Barry Callebaut presents tempting combinations of origin chocolates and classic wine

News Release
24 origin chocolates matched with classic wines
  • Origin chocolate allows new harmonies and remarkable taste contrasts between wine and chocolate
  • Barry Callebaut undertakes a flavorful journey of discovery under the management of the ‘éminence grise’ of Belgian wine critics

The rapid rise in interest in origin chocolates, each with its own unique and delicate flavor palette, creates new possibilities for combinations between wine and chocolate. This was demonstrated in a large-scale combination project by Barry Callebaut, the world’s leading manufacturer of high quality cocoa and chocolate products. With over 40 varieties in its assortment, Barry Callebaut is the absolute world authority on origin chocolates. In order to take full advantage of the subtle and surprising flavors of these tempting chocolates, harmonious or contrasting combinations were sought with classic wines from every corner of the world.

Nowadays, we have come to enjoy chocolate the way we do fine wine. Like wine, Barry Callebaut’s origin chocolates are very much a reflection of the specific cocoa varieties and the unique soil and weather conditions in which they are grown. The broad spectrum of expressive flavors resulting in these fine chocolates is enhanced even further when accompanied by the world’s finest wines.
Hans Vriens, Chief Innovation Officer at Barry Callebaut

As a result of the delectable exercise, the origin chocolates were classified into three flavor groups: mild, strong and powerful. Specific wines were then linked to these flavor groups. The combination yielded pure splendor: heavenly harmonies and surprising contrasts.

Mild origin chocolates

These chocolates have a light cocoa flavor in combination with a pronounced, fruity, floral or spicy aroma.

Barry Callebaut origin chocolates

Milk: Mexico (40% cocoa), Oceania (37%), Papua New Guinea (35%), Arriba (40%), Colombia (33%), Java (31%)

Dark: Papua New Guinea (70%)



These origin chocolates truly come into their own in combination with dry or semi-sweet wines with pronounced acidity, subtle elegance and fruitiness. The wines must be rather young and reflect minimal woodiness or spiciness so that they can best emphasize the delicate flavors of these mild chocolates.

Wine tips

Riesling Spätlese dry (DE), Tokay Pinot Gris d’Alsace (FR), Tokaji Aszu 3 puttonyos (HU), Clairette de Die demi-sec (FR) or Moscato d’Asti (IT), liqueur types: AOC’s Loupiac, St Croix-du Mont or Cadillac (FR)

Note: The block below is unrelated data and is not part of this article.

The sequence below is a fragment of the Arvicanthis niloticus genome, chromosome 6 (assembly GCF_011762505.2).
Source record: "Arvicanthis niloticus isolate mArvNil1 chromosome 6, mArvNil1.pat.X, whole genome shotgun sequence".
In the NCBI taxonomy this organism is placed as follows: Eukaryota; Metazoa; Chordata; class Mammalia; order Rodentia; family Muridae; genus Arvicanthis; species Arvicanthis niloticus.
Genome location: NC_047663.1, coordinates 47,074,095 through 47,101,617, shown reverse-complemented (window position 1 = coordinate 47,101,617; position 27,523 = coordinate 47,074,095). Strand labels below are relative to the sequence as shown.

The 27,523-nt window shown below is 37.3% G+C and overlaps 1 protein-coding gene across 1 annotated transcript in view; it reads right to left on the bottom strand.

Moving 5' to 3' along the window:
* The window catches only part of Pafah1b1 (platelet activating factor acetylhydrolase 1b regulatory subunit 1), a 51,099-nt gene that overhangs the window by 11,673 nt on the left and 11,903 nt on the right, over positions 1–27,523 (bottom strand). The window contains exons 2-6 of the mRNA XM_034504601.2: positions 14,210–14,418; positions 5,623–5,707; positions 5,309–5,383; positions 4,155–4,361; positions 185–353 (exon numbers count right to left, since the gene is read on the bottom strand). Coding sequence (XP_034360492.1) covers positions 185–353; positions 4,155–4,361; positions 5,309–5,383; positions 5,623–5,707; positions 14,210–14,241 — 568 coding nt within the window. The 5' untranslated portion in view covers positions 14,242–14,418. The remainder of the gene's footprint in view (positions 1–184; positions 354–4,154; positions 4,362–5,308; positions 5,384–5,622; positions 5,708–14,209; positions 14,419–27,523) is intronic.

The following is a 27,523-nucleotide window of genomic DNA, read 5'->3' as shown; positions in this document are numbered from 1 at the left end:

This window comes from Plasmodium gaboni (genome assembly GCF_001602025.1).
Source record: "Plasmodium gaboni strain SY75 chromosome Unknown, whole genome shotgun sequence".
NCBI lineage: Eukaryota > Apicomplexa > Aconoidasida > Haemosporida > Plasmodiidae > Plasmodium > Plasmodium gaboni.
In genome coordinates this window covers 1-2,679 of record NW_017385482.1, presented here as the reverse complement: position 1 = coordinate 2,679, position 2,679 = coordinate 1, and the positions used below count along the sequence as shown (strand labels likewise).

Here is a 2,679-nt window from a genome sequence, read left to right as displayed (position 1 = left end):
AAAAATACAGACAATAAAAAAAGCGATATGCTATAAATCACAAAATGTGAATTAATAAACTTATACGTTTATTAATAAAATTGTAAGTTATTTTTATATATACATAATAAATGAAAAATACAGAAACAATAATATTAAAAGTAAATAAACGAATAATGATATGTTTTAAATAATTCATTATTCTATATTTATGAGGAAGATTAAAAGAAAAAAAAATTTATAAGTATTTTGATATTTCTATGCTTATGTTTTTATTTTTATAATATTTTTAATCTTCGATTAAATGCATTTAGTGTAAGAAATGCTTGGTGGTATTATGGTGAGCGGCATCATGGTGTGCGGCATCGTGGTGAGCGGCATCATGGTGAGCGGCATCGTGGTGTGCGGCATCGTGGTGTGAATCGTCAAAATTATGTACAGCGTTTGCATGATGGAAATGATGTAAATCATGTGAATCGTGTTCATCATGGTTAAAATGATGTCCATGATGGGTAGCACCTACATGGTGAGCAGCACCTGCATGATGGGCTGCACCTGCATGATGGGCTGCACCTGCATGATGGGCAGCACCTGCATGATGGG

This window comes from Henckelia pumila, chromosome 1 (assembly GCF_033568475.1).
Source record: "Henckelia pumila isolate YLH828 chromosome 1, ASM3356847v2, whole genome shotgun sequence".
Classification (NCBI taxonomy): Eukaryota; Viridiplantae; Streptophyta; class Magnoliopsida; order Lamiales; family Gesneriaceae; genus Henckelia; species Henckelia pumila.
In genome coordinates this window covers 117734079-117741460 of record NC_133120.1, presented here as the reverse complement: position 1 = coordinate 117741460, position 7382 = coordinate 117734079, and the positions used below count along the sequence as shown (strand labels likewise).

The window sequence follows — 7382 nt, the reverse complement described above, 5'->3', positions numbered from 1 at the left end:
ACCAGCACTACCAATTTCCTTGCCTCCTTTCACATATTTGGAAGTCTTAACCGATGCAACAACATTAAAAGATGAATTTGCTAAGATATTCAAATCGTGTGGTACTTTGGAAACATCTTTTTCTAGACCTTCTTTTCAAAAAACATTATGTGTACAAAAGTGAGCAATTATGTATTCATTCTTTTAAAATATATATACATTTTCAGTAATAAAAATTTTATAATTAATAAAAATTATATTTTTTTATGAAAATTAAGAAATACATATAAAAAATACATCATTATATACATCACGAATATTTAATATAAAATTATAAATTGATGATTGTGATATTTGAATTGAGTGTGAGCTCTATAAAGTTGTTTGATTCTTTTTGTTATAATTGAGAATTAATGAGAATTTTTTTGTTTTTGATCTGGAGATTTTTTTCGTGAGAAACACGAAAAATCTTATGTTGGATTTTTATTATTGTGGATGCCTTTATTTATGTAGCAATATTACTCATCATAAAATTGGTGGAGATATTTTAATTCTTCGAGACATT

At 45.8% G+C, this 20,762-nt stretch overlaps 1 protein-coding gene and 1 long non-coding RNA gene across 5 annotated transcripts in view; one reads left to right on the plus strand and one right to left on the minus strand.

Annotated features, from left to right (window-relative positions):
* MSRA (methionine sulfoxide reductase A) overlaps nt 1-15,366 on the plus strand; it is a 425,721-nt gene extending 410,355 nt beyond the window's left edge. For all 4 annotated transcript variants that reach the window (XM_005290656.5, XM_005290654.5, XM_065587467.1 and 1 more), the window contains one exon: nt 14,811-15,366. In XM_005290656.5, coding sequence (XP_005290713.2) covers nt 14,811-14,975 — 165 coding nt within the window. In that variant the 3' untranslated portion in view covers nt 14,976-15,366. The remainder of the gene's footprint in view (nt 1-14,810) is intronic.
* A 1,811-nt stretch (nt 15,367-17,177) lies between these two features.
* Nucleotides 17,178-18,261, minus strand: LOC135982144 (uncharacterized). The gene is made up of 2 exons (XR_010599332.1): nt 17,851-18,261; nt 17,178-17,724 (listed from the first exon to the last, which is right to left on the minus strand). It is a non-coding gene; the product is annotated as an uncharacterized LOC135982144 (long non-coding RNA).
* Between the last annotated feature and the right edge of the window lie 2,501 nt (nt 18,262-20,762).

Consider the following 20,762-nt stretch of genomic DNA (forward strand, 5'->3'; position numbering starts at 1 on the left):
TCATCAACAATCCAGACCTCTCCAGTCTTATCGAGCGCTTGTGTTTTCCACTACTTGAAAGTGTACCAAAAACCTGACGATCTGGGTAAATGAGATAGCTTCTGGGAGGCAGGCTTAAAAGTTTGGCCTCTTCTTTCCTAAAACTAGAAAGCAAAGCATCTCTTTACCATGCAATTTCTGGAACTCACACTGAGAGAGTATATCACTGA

Strong origin chocolates

These chocolates have a pronounced cocoa flavor, but leave more than enough room for subtle aromas and finer flavors.

Barry Callebaut origin chocolates

White: Malaysia (27%)

Milk: Congo (40%)

Dark: Venezuela (72%), Arriba (50%), Amazonia (57%), Ghana (70%), Savanna (60%)



Specific wines with some intensity, a higher sweetness factor and more tannins than the previous category are required, in order to avoid being overwhelmed by these origin chocolates. We find these elements in the big, classic wines or in the fortified wines. This group is the most experimental one, with the most possible combinations.

Wine tips

Pinotage Stellenbosch (South Africa), Riesling Auslese (DE), Shiraz (Australia), Bonnezeaux Loire (FR), Tokaji Aszu 4 or 5 puttonyos (HU), Champagne demi-sec (FR), Cava (SP) and Carmenère (Chili), Malbec (Argentina).

Gran reservas’ or ‘special cuvées’ are also candidates.

Powerful origin chocolates

Due to a pronounced, solid cocoa flavor, these chocolates leave little room for other subtleties.

Barry Callebaut origin chocolates

Dark: Santo Domingo (70%), Caribbean (69%), Madagascar (66%), Sao Tomé (72%), Togo (61%), Tanzania (75%), Brazil (62%), Ecuador (70%), Ghana (60%), Mexico (66%).




Fortified wines, in particular, or wines with extra body and more mature fruitiness combine well with chocolates from these origins. Their pronounced, strong-bodied flavor lets these wines compete against the ‘bitterness’ of cocoa. The maturing process in oaken barrels plays a prominent role in these flavors.

Wine tips

Madeira Boal or Madeira Malmsey (PO), Jurançon Moelleux (FR), Sauternes Barcas (FR), Zinfandel California (USA), AOC Banyuls (FR), Maury (FR), Rivesaltes Ambré (FR), Rivesaltes Hors d’age (FR), Older Bordeaux Grand Cru Classé (FR), Pedro Ximinez Sherry of Cream Sherry (SP).


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About Barry Callebaut:
With annual sales of more than CHF 4 billion for fiscal year 2006/07, Zurich-based Barry Callebaut is the world’s leading manufacturer of high-quality cocoa and chocolate – from the cocoa bean to the finished product on the store shelf. Barry Callebaut is present in 25 countries, operates about 40 production facilities and employs approximately 7,500 people. The company serves the entire food industry, from food manufacturers to professional users of chocolate (such as chocolatiers, pastry chefs or bakers), to global retailers. It also provides a comprehensive range of services in the fields of product development, processing, training and marketing.

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